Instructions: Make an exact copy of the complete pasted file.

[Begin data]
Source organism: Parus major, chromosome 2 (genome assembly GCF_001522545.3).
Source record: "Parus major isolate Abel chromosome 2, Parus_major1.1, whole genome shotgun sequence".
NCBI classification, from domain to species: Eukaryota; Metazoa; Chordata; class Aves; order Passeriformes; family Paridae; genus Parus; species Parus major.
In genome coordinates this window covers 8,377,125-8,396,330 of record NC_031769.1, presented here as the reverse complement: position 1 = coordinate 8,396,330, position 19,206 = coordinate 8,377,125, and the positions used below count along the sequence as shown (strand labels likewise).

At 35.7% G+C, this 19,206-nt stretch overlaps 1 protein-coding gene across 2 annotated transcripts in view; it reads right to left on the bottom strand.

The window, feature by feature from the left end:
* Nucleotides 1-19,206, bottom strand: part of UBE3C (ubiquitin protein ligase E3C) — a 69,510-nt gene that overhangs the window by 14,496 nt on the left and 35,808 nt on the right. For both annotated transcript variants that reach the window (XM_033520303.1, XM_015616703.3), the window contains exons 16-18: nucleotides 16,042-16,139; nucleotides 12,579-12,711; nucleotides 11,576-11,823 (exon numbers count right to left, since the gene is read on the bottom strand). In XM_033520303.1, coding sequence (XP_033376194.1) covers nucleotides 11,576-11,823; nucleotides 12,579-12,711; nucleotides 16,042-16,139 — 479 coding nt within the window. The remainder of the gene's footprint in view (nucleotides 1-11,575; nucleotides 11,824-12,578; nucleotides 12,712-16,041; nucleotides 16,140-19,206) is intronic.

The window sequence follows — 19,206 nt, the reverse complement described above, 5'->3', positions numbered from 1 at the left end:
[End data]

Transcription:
Source organism: Parus major, chromosome 2 (genome assembly GCF_001522545.3).
Source record: "Parus major isolate Abel chromosome 2, Parus_major1.1, whole genome shotgun sequence".
NCBI classification, from domain to species: Eukaryota; Metazoa; Chordata; class Aves; order Passeriformes; family Paridae; genus Parus; species Parus major.
In genome coordinates this window covers 8,377,125-8,396,330 of record NC_031769.1, presented here as the reverse complement: position 1 = coordinate 8,396,330, position 19,206 = coordinate 8,377,125, and the positions used below count along the sequence as shown (strand labels likewise).

At 35.7% G+C, this 19,206-nt stretch overlaps 1 protein-coding gene across 2 annotated transcripts in view; it reads right to left on the bottom strand.

The window, feature by feature from the left end:
* Nucleotides 1-19,206, bottom strand: part of UBE3C (ubiquitin protein ligase E3C) — a 69,510-nt gene that overhangs the window by 14,496 nt on the left and 35,808 nt on the right. For both annotated transcript variants that reach the window (XM_033520303.1, XM_015616703.3), the window contains exons 16-18: nucleotides 16,042-16,139; nucleotides 12,579-12,711; nucleotides 11,576-11,823 (exon numbers count right to left, since the gene is read on the bottom strand). In XM_033520303.1, coding sequence (XP_033376194.1) covers nucleotides 11,576-11,823; nucleotides 12,579-12,711; nucleotides 16,042-16,139 — 479 coding nt within the window. The remainder of the gene's footprint in view (nucleotides 1-11,575; nucleotides 11,824-12,578; nucleotides 12,712-16,041; nucleotides 16,140-19,206) is intronic.

The window sequence follows — 19,206 nt, the reverse complement described above, 5'->3', positions numbered from 1 at the left end: